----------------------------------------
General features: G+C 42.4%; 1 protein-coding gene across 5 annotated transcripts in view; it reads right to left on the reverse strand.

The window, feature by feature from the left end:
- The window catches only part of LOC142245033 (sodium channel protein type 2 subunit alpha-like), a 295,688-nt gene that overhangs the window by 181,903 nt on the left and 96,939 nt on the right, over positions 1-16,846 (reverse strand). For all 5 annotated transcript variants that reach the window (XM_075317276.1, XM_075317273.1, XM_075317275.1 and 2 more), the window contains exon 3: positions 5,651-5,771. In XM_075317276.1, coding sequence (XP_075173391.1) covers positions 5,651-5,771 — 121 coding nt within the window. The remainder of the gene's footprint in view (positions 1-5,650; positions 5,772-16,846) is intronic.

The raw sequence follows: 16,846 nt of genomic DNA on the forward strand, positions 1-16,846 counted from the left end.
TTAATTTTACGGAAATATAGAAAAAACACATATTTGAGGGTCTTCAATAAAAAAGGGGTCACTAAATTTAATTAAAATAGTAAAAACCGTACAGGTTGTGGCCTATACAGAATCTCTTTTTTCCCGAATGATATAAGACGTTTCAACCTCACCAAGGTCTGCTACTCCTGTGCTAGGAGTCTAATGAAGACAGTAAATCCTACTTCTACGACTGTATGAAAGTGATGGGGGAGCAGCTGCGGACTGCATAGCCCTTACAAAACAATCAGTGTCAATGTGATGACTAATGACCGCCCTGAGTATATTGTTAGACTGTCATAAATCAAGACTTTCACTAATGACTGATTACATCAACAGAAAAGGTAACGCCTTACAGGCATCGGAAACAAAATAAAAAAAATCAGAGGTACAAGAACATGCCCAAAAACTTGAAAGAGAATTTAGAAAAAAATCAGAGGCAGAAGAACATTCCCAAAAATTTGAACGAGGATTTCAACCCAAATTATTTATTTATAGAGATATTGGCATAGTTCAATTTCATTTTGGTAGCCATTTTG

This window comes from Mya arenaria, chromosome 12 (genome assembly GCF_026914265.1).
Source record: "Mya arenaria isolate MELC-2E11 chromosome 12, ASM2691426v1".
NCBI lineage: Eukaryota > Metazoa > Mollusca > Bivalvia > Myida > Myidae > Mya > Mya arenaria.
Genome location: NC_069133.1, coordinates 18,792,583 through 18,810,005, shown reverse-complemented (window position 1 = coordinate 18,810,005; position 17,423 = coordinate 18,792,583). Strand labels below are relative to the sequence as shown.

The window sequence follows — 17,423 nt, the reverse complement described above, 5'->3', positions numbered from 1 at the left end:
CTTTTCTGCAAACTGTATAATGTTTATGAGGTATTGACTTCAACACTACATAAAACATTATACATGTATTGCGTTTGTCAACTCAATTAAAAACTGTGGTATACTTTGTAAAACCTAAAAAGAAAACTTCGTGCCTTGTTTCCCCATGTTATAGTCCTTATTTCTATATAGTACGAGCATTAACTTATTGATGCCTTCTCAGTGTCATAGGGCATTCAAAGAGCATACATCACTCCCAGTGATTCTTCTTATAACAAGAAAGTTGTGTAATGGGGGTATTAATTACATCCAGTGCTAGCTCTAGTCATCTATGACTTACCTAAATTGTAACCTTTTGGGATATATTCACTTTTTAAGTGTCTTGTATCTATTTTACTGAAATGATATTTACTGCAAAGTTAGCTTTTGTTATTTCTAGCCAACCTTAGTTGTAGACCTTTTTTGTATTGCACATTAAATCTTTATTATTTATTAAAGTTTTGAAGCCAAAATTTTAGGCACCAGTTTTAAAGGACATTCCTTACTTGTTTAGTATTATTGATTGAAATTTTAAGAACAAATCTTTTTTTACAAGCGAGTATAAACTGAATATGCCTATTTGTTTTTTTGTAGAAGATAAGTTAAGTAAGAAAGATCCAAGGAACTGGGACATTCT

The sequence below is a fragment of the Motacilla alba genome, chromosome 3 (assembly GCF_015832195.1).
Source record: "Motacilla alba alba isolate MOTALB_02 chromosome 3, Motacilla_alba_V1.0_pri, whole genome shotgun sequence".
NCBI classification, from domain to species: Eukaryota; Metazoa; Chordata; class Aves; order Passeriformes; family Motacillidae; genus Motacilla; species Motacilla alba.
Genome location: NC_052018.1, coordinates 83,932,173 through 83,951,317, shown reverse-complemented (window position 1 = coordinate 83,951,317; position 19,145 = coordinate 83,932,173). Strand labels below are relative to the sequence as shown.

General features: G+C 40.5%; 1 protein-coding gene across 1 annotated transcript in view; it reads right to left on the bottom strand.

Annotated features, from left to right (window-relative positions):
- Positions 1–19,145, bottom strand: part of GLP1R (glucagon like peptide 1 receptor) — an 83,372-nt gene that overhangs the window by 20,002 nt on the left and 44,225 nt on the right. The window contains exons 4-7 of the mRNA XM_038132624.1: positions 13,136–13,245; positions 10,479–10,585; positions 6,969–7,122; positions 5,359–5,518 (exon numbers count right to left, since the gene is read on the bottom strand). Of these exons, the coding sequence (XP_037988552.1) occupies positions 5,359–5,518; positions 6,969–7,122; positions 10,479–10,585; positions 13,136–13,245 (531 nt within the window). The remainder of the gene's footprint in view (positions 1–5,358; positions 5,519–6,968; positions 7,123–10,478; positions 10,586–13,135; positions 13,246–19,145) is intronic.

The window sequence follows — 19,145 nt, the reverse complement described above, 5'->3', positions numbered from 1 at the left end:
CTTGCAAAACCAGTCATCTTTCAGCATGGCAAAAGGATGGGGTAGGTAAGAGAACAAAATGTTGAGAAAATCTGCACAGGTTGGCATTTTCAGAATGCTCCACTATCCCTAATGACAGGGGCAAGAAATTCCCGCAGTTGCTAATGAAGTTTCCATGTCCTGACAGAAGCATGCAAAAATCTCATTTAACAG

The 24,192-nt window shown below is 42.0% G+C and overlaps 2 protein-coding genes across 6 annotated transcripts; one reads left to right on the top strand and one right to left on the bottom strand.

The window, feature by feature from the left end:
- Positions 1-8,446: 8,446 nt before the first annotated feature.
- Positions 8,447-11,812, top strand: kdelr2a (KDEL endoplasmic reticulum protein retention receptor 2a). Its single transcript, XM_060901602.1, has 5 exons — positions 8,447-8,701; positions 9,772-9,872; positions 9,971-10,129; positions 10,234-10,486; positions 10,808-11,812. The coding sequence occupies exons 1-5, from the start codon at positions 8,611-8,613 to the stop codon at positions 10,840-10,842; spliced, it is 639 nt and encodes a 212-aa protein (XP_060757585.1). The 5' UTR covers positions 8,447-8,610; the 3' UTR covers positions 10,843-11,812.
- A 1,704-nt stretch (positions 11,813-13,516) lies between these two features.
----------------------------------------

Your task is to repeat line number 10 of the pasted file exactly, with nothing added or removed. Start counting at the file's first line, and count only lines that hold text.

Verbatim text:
The window sequence follows — 17,423 nt, the reverse complement described above, 5'->3', positions numbered from 1 at the left end: